Fighting raged Friday in southern Ukraine, but Russian leader Vladimir Putin claimed Kyiv's long-expected offensive was already failing.

Ukrainian President Volodymyr Zelensky praised the heroism of his country's soldiers, but made no direct reference to what some observers believe is the start of Ukraine's bid to claw back territory from Russia.

"For our soldiers, for all those who are in particularly tough battles these days, we see your heroism, and we are grateful to you for every minute of your life," Zelensky said in his daily address.

Ukrainian officials have said their forces are ready, but there would be no formal announcement when the counter-offensive starts.

Earlier, Russian President Vladimir Putin said it had already begun, after Moscow said it had repelled several Ukrainian assaults.

"All counter-offensive efforts so far have failed, but the offensive potential of the Kyiv regime still remains," Putin said in a video, as Washington announced a new $2.1-billion package of military aid for Ukraine.

Moscow says clashes have intensified since Thursday in the Zaporizhzhia region, home to Europe's largest nuclear power plant, which relies on the waters of the Dnipro for its cooling ponds.

These water supplies have been put at risk by the destruction of the Kakhovka dam, which has left 600 square kilometres under water in the region, with around a dozen killed and thousands forced to flee.

- New US aid -

A Ukrainian military success in the Zaporizhzhia region would enable its forces to break through the land bridge that connects Russia with the Crimean peninsula it annexed from Ukraine.

That would be a major reversal for Moscow.

The Russian army has in recent months strengthened its front lines in the region, digging kilometres of trenches and fortifying defences.

The Russian army said it had repelled four attacks in the region, "carried out by forces of up to two battalion tactical groups, reinforced with tanks."

The increase of fighting in the south has been seen by many observers as a sign that the counter-offensive is already happening, or is about to start.

Kyiv, however, said the main centre of combat was still in eastern Ukraine, while providing few details on the situation in the south.

Kyiv's forces were bolstered with news of the new United States aid package, which will include missiles for Patriot air defence systems, artillery rounds, drones and laser-guided rocket system munitions.

The White House said on Friday Russia was receiving materials from Iran to build a drone factory on its territory that "could be fully operational early next year".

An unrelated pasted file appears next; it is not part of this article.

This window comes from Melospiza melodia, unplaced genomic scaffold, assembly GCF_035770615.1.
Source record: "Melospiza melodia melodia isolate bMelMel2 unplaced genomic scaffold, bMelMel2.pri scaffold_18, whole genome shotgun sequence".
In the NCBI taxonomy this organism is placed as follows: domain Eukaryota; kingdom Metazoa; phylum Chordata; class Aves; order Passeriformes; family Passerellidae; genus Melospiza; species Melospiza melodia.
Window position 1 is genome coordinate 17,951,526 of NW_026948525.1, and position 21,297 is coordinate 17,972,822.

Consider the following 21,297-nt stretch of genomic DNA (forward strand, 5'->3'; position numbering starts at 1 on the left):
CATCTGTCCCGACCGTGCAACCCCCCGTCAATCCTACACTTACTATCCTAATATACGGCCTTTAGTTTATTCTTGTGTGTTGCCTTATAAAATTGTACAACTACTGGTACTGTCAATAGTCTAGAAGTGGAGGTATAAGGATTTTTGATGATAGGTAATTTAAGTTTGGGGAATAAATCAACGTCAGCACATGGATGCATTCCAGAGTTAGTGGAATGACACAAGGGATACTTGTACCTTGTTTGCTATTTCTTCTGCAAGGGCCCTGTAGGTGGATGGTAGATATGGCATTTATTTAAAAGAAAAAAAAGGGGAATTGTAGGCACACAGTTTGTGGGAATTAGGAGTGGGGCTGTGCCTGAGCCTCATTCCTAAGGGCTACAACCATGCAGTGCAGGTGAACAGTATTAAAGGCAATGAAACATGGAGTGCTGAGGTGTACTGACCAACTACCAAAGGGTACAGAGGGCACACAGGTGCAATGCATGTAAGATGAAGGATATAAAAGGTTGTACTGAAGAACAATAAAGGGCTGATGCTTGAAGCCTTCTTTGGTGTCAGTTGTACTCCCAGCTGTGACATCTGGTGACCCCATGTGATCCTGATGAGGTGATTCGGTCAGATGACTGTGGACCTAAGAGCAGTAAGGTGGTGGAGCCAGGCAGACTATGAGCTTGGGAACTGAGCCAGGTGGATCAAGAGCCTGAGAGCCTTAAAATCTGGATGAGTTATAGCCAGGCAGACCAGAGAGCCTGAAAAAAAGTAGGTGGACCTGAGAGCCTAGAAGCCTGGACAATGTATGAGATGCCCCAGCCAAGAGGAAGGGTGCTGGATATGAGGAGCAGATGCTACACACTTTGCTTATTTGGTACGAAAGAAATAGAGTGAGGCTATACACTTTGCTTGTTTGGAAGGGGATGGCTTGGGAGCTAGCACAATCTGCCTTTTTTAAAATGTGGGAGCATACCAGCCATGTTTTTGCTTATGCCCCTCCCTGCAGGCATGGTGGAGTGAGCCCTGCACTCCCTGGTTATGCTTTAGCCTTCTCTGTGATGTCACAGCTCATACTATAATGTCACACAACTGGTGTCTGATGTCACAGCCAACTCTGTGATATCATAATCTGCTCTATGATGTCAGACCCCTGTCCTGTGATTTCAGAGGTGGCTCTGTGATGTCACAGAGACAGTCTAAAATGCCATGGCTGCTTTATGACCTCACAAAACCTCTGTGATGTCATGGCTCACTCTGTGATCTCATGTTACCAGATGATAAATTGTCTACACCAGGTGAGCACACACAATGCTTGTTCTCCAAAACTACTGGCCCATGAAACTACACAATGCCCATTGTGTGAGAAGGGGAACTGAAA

Washington estimates that Russia has received hundreds of attack drones as well as related equipment from Iran to aid its war on Ukraine.

- Dam breach casualties -

Emergency services were racing to rescue people stranded by the flood-swollen waters of the Dnipro.

Russian-installed authorities in southern Ukraine on Friday reported eight deaths and said the water could keep rising.

The water, which flooded 22,273 homes in 17 settlements, could "keep rising for up to 10 days," the Moscow-installed head of the Kherson region, Vladimir Saldo, said on Telegram.

However, officials in the Kherson and Mykolaiv regions reported that water levels had begun to recede there.

Ukrainian Interior Minister Igor Klymenko said at least five people had died and 13 were missing.

- Explosives breached dam -

Ukraine and Russia have traded blame for the destruction of the Kakhovka dam, but European Union foreign policy chief Josep Borrell said "everything indicates" Moscow was behind the breach.

"The dam was not bombed," Borrell told Spanish public television. "It was destroyed by explosives installed in the areas where the turbines are located. This area is under Russian control."

Norway's seismological institute said it had detected "an explosion" at the site and time the dam was destroyed, supporting suggestions the breach did not occur as a result of damage incurred during months of heavy bombing.

Ukrhydroenergo, the dam's operator, said it was most likely mined from the inside.

Ukrainian authorities said water levels in a reservoir created by the Kakhovka dam had fallen "below the critical point of 12.7 metres (42 feet)".

They said the reservoir was no longer able to supply households and the cooling ponds at the huge Zaporizhzhia nuclear power plant.

However late on Thursday the International Atomic Energy Agency (IAEA) said the nuclear plant was continuing to receive water from the reservoir after the dam was damaged.

The plant's six reactors have been shut down but they still need cooling water to ensure there is no nuclear disaster.